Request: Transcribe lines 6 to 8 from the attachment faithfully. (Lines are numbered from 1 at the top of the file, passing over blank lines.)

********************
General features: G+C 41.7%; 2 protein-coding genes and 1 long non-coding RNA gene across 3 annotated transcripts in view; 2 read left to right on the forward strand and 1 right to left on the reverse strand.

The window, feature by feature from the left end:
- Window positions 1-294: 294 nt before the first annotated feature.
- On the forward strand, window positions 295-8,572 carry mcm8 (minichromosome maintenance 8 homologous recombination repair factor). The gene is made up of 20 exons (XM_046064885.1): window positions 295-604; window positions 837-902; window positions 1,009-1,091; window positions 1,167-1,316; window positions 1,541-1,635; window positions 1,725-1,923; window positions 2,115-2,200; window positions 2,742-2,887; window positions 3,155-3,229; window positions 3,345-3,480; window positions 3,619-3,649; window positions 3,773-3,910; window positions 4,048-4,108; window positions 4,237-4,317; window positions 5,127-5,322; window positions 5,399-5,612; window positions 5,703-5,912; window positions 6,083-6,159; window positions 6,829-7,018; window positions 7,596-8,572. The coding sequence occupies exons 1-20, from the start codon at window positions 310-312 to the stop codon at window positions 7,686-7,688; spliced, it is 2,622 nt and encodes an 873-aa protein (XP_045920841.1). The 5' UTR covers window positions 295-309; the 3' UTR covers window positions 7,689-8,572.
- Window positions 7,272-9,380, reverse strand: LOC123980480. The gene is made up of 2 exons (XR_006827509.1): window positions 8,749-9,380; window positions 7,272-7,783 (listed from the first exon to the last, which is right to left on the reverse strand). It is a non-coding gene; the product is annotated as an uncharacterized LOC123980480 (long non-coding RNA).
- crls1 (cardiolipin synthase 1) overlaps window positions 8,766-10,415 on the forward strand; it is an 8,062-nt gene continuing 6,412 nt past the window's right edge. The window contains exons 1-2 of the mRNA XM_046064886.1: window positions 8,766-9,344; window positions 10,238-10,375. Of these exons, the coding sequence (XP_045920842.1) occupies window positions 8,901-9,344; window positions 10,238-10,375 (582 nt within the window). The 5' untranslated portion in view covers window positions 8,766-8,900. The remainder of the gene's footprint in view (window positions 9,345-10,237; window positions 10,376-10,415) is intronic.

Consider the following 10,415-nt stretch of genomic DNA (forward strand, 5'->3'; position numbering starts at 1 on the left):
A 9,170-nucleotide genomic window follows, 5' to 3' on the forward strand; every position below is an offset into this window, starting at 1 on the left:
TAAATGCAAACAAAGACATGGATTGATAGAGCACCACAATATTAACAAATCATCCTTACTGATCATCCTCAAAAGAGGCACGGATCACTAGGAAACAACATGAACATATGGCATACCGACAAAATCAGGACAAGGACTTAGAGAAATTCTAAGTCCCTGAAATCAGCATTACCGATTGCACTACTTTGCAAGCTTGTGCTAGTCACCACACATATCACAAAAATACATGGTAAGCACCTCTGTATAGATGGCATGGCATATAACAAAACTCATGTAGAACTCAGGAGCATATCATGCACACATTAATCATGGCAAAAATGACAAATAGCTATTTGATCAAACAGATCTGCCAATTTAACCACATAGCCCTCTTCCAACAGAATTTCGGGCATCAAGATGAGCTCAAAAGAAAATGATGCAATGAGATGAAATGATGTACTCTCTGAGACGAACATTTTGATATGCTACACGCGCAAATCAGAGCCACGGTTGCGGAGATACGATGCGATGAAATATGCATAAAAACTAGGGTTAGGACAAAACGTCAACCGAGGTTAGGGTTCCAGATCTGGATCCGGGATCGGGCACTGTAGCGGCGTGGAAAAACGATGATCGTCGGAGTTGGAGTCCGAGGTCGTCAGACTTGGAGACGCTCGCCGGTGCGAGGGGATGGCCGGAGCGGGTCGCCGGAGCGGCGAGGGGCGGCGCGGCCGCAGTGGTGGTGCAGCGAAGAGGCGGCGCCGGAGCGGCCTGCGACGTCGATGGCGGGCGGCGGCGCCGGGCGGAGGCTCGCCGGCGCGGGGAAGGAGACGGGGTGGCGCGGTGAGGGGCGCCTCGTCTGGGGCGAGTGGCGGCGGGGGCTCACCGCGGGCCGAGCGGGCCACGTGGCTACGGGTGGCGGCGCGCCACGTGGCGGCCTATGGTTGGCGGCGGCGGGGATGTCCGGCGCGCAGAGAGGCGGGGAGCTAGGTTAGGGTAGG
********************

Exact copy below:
- crls1 (cardiolipin synthase 1) overlaps window positions 8,766-10,415 on the forward strand; it is an 8,062-nt gene continuing 6,412 nt past the window's right edge. The window contains exons 1-2 of the mRNA XM_046064886.1: window positions 8,766-9,344; window positions 10,238-10,375. Of these exons, the coding sequence (XP_045920842.1) occupies window positions 8,901-9,344; window positions 10,238-10,375 (582 nt within the window). The 5' untranslated portion in view covers window positions 8,766-8,900. The remainder of the gene's footprint in view (window positions 9,345-10,237; window positions 10,376-10,415) is intronic.

Consider the following 10,415-nt stretch of genomic DNA (forward strand, 5'->3'; position numbering starts at 1 on the left):
A 9,170-nucleotide genomic window follows, 5' to 3' on the forward strand; every position below is an offset into this window, starting at 1 on the left: